More than 8,000 Tiger Moths had been built by the end of the war and, as can be imagined, there were large numbers to be disposed of as war-surplus. The RAF transferred many for civil and military use to Belgium, France and the Netherlands, but in the UK and elsewhere they became available in quantity on the civil market where they sold for as little as 50 for a flyable Tiger Moth and 5 for a brand new Gipsy Major engine, still in the maker's crate. In addition to obvious use as trainers, or for sport and pleasure, they found unexpected employment. Many gave valuable service in an agricultural duster/sprayer capacity, a role which proved to be of great importance to New Zealand.

A number were the subject of conversion schemes, usually to provide enclosed accommodation. The most ambitious was that carried out by the British company Jackaroo Aircraft Ltd, which involved widening the fuselage to seat four passengers in side-by-side pairs; open cockpit and enclosed cabin variants were included in the 19 Thruxton Jackaroo conversions completed by the company in the period 1957-59. It was once said that the initials D.H. stood for Durable and efficient, and that is particularly true of the Tiger Moth. In the year 2000 large numbers still remain in use worldwide, veritable treasures that are difficult to acquire and likely to appreciate in value and continue to provide pleasure for many years to come.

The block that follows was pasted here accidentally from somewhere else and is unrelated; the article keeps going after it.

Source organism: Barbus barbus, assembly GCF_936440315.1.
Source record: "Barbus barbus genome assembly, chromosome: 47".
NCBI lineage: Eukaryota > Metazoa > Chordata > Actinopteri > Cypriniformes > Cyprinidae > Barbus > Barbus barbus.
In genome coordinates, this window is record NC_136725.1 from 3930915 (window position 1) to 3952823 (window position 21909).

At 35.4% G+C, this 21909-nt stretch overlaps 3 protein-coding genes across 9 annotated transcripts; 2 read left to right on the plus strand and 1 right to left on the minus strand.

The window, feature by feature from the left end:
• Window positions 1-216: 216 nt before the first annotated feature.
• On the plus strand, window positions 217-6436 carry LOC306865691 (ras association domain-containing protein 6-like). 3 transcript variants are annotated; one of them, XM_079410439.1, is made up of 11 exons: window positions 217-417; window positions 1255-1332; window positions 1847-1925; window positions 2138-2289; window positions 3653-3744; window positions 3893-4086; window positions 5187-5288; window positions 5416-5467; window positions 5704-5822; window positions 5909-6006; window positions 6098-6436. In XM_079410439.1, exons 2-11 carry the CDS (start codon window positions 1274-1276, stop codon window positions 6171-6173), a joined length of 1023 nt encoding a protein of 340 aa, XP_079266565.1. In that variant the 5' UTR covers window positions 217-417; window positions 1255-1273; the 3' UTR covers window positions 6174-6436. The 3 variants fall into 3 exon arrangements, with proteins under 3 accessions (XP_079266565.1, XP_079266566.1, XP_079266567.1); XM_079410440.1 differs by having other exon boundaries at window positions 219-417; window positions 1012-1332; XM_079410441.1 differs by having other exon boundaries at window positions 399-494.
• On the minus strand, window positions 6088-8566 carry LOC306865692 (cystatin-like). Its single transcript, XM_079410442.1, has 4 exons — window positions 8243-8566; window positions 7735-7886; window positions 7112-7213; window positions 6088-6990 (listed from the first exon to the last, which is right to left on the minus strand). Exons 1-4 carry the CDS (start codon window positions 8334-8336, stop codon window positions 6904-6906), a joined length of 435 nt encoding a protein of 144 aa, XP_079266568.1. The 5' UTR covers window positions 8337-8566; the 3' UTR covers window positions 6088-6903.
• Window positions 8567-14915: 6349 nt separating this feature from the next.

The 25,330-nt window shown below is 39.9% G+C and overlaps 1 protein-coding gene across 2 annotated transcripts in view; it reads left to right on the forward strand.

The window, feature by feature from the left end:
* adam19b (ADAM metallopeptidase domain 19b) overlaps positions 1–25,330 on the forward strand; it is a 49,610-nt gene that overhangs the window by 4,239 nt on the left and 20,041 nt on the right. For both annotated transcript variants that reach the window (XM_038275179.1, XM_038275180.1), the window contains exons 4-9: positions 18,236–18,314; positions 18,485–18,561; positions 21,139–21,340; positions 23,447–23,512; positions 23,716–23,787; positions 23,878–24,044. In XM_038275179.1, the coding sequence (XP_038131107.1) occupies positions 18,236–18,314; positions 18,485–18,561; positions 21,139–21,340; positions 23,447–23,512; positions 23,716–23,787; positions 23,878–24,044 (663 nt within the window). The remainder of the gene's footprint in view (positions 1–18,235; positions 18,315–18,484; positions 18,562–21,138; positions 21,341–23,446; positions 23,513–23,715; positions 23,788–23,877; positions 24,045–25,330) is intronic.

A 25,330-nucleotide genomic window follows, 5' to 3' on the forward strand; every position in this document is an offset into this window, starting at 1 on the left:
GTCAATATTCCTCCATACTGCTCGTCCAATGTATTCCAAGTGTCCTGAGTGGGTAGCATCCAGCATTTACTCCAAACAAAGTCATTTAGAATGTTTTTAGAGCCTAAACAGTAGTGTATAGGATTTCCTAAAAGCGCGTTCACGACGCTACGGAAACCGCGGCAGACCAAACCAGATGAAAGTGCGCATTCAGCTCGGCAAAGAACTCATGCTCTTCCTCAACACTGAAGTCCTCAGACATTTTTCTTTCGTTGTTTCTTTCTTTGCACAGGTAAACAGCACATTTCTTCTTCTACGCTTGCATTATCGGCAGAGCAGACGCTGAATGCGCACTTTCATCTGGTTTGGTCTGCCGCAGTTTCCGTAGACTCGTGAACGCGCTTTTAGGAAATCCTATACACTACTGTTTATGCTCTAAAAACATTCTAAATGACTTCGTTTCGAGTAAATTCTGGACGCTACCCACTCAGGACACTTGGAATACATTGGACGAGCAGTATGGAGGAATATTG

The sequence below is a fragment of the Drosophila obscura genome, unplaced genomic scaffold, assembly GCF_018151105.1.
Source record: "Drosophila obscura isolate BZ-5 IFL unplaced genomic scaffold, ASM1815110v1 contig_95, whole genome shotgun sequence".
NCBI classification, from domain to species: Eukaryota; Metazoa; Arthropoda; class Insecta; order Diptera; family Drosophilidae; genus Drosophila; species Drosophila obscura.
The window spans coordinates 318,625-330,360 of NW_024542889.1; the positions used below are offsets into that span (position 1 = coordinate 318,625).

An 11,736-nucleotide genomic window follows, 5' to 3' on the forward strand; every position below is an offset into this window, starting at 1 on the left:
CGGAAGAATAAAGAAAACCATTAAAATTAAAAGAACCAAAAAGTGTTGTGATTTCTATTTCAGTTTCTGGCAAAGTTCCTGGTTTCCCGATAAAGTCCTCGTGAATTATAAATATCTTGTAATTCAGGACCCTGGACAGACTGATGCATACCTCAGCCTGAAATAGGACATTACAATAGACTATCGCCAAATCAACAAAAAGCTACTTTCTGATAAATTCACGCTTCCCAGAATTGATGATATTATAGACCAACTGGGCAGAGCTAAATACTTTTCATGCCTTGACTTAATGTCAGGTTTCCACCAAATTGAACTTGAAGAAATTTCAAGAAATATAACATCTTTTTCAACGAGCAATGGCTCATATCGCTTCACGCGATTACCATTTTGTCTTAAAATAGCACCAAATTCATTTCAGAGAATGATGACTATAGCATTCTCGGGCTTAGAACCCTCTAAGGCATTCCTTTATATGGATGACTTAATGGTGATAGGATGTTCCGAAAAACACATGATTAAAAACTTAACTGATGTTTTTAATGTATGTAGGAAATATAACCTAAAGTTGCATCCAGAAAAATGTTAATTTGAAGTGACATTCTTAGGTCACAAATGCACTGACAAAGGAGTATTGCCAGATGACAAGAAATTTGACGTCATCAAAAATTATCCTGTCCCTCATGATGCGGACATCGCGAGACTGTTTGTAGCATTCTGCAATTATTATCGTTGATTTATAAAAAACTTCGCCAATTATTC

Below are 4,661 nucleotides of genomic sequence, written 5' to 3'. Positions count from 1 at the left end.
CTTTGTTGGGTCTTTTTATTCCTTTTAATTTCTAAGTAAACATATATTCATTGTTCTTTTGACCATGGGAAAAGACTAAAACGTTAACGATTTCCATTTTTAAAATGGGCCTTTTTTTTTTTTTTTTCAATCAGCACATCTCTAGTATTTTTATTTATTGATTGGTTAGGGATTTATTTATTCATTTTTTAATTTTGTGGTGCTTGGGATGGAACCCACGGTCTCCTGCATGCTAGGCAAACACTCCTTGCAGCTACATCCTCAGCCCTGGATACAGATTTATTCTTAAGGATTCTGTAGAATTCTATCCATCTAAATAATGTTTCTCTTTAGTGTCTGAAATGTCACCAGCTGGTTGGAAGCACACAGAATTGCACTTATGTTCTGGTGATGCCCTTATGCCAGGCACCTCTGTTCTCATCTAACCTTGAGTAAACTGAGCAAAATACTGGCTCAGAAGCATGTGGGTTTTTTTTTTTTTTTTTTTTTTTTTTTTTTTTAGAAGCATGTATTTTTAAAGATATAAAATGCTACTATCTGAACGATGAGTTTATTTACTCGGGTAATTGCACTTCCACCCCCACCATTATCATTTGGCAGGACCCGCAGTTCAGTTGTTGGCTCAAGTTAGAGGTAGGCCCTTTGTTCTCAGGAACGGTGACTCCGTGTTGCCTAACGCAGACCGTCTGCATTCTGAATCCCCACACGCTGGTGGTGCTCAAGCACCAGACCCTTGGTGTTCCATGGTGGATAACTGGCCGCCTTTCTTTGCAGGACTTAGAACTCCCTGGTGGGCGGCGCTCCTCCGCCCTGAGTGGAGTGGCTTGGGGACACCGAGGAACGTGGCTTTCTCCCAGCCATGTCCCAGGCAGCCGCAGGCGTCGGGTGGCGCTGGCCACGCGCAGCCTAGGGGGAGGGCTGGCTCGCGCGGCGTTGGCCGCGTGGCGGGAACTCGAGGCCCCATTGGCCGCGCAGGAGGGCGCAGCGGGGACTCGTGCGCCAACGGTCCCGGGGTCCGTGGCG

Variants

De Havilland D.H.82 Tiger Moth Mk I - Eight pre-production D.H.60T Tiger Moth aircraft were produced, but revised Ministry Specification T.23/31 called for some changes which resulted in an increased lower wing dihedral and sweepback. This aircraft was designated D.H.82 and first flown on 26 October 1931. The R.A.F. ordered 35 aircraft for its training schools and export orders for another 66 aircraft soon followed. These aircraft were powered by a 120 hp (89 kW) Gypsy Major III 4-cylinder engine.

De Havilland D.H.82A Tiger Moth Mk II - Similar to the Mk I, it differed only in a slightly more powerful 130 hp (97 kW) Gypsy Major 4-cylinder engine and plywood covering on some areas in stead of fabric. It also featured a hood over the rear cockpit to train pilots on instrument flying. Production started at a leisurely rate, but when the War broke out it was decided that the Mk II would be the main trainer of the Empire Air Training Scheme schools all over the world. Production ensued in over 6 countries. Number built: 7,058.

De Havilland D.H.82B Queen Bee - An all-wood radio controlled target for anti-aircraft gunnery training. It featured the fuselage of the D.H.60 Moth Major, wings of the D.H.82A Tiger Moth, a 130 hp (97 kW) Gypsy Major 4-cylinder, a larger capacity fuel tank, and a slipstream-driven generator for electrical power. Number built: 380.

De Havilland D.H.82C Tiger Moth - A Canadian winterized version, featuring an enclosed heated cockpit, wheel breaks, a tailwheel instead of the tailskid, stronger undercarriage with the wheels set slightly forward and the provision for use of ski's or floats in stead of wheels. The powerplant was either the Gipsy Major IC, rated at 145 hp (108 kW), or the Menasco Super Pirate D4 Inverted inline, rated at 125 hp (93 kW), epending on the availability of the Gipsy Major IC. 136 aircraft finally received the Menasco engine, the rest were equipped with Gipsy Major IC engine. Number built: 1,553.